29 Schabas William, “Mens Rea and the ICTY,” New England School of Law Journal 37 (2002–03), p. 1032.
30 Definitions paraphrased from Prosecutor v. Dusko Tadic, para. 227. See also Laughland, “Conspiracy,” fn. 17.
31 Karadžić case, 3rd Amended Indictment, February 27, 2009; www.icty.org/x/cases/karadzic/ind/en/090227.pdf. In addition to these charges, the OTP is also seeking to prove Karadžić's criminal liability for planning, instigating, ordering, and/or aiding and abetting the crimes charged and to establish his command responsibility for the same crimes.
32 On Serbian views of the ICTY, see Sullivan Kevin and Finn Peter, “Karadžić Case Offers Court a Chance to Repair Its Image,” Washington Post, July 24, 2008; www.washingtonpost.com/wp-dyn/content/article/2008/07/23/AR2008072300557.html.
33 Opinion of Justice Shireen Avis Fisher, Judgment, Sesay, Kallon and Gbao (SCSL-04-15-1-1321), Appeals Chamber, October 26, 2009. See also Jordash Wayne and Tuyl Penelope Van, “Failure to Carry the Burden of Proof,” Journal of International Criminal Justice 8 (2010), pp. 591–613; and Easterday Jennifer, “Obscuring Joint Criminal Enterprise Liability: The Conviction of Augustine Gbao by the Special Court of Sierra Leone,” Berkeley Journal of International Law Publicist 3 (2009), pp. 36–46. In a rebuke to the ICTY, the ECCC has held that JCE III did not exist in customary international law in 1975 to 1979, so cannot be used to establish liability in the Khmer Rouge genocide trials.
34 Co-perpetration is based on the idea that co-perpetrators share control over a crime, and requires both that each co-perpetrator played an essential part in the common plan (such that each had the power to “frustrate the commission of the crime by not performing their tasks”), and that each were aware that they had such control. Much will turn on the definitions of “essential,” “control,” and “awareness,” but at least some form of mens rea and actus reus requirements appear in the doctrine. Prosecutor v. Thomas Lubanga Dyilo, Decision on the Confirmation of Charges, paras. 347, 332, 344 ii, and 345. See Ohlin Jens David, “Three Conceptual Problems with the Doctrine of Joint Criminal Enterprise,” Journal of International Criminal Justice 5 (2007), pp. 69–90, for a critique of co-perpetration.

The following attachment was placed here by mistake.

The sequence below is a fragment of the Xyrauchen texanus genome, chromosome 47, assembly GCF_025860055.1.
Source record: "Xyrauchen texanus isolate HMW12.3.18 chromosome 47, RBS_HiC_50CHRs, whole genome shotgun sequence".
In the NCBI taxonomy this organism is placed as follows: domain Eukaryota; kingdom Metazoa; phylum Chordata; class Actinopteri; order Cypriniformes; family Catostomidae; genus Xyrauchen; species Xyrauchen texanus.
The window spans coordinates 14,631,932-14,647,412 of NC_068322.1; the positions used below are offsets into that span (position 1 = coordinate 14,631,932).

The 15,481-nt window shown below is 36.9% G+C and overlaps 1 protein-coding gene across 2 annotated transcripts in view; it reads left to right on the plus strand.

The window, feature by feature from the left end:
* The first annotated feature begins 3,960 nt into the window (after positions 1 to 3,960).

35 UN General Assembly Resolution 56/83 (December 12, 2001).
36 Vienna Convention on the Law of Treaties, 1969, art. 53, United Nations Treaty Series, vol. 1155, p. 331.
37 Simpson, Law, War & Crime, chap. 3, documents the ongoing tensions between state, collective, and individual responsibility in international law.
38 “Application of the Convention on the Prevention and Punishment of the Crime of Genocide (Bosnia and Herzegovina v. Serbia and Montenegro)”; www.icj-cij.org/docket/index.php?p1=3&p2=3&k=f4&case=91&code=bhy&p3=4.
39 The ICJ rejected the ICTY's standard of “overall control” (used in the Tadic Appeal Decision) to characterize the relationship between Belgrade and the Bosnian Serb armed forces and militias, in favor of its own, more stringent, standard of “effective control” derived in its 1986 Nicaragua decision. See Groome Dermot, “Adjudicating Genocide: Is the International Court of Justice Capable of Judging State Criminal Responsibility?” Fordham International Law Journal 31 (2008), pp. 911–89; and Gibney Mark, “Genocide and State Responsibility,” Human Rights Law Review 7 (2007), pp. 760–73, for detailed analyses of the case.
40 Ruth Wedgwood, “Bad Day for International Justice,” New York Times, March 8, 2007; www.nytimes.com/2007/03/08/opinion/08iht-edwedge.4844290.html?_r=1.
41 Subotic Jelena, “Expanding the Scope of Post-Conflict Justice,” Journal of Peace Research 48 (2011), p. 162.
42 The ICJ advisory opinion on Kosovo's Declaration of Independence, delivered in July 2010, illustrated well the court's reluctance to venture into difficult areas. It ruled that the declaration was not a violation of international law, but gave no indication as to whether Kosovo is now to be regarded as a state, or whether other states are in breach of international law by recognizing Kosovo's independence.
43 Simpson, Law, War & Crime, p. 66.
44 Posner Eric, The Perils of Global Legalism (Chicago: University of Chicago Press, 2009), describes this kind of excess as “legalism” (the “view that law and institutions can keep order and solve policy disputes,” p. 21) or, at the international level, “global legalism” (“an excessive faith in the efficacy of international law,” p. xii).